Fields of forensics, transplantation, and paternity rely on human identity testing. Currently, this is accomplished through amplification of microsatellites followed by capillary electrophoresis. An alternative and theoretically better approach uses multiple single-nucleotide polymorphisms located within a small region of DNA, a method we initially developed using HLA-A and called haplotype counting. Herein, we validated seven additional polymorphic loci, sequenced a total of 45 individuals from three of the 1000 Genomes populations (15 from each), and determined the number of haplotypes, heterozygosity, and polymorphic information content for each locus. In addition, we developed a multiplex PCR that amplifies five of these loci simultaneously. Using this strategy with a small cohort of leukemic patients who underwent allogeneic bone marrow transplantation, we first attempted to define a threshold (0.26% recipient) by examining seven patients who tested all donor and did not relapse. Although this initial threshold will need to be confirmed in a larger cohort, we detected increased recipient DNA above this threshold 90 to 145 days earlier than microsatellite positivity, and 127 to 142 days before clinical relapse in four of eight patients (50%). Haplotype counting using these novel loci may be useful for ultrasensitive detection in fields such as bone marrow transplantation, solid organ transplant rejection, patient identification, and forensics.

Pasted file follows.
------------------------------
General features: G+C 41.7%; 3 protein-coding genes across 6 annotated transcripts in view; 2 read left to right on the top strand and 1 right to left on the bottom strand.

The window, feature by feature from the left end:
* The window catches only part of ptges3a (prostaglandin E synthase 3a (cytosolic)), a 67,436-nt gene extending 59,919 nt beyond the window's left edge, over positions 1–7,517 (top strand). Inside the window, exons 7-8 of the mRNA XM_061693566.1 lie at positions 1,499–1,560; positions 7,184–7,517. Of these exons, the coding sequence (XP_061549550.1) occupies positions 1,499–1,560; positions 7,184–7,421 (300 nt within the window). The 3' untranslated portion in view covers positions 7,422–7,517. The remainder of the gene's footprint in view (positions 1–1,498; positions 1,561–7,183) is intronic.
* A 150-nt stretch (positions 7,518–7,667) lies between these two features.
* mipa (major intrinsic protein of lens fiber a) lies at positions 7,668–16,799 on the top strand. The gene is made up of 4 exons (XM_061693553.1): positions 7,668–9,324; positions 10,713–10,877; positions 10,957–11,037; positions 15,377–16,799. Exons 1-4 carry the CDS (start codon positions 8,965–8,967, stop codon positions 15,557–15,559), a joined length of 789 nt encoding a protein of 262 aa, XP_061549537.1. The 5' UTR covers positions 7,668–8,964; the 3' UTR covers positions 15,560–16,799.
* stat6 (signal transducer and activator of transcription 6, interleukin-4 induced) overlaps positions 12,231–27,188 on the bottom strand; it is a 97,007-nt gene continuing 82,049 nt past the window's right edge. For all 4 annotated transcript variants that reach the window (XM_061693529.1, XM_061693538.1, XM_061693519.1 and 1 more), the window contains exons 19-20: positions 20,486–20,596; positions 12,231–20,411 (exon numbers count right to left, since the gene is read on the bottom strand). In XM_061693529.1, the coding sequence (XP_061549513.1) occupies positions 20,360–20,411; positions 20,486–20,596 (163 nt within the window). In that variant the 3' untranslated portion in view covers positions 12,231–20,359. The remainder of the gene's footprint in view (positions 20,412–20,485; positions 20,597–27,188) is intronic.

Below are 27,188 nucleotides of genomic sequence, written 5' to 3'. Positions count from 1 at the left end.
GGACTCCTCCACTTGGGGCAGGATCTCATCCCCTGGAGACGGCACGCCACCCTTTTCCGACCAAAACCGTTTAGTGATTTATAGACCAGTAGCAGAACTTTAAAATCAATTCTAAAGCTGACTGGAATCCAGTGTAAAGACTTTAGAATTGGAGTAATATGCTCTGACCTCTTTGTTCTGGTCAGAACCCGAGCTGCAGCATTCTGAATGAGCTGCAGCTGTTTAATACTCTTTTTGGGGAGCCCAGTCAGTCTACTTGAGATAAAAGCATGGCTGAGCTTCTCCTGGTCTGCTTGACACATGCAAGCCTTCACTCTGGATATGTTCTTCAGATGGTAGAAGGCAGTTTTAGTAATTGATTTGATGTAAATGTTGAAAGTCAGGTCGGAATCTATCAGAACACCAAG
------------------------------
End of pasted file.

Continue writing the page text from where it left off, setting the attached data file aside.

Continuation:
ASJC Scopus subject areas
- Pathology and Forensic Medicine
- Molecular Medicine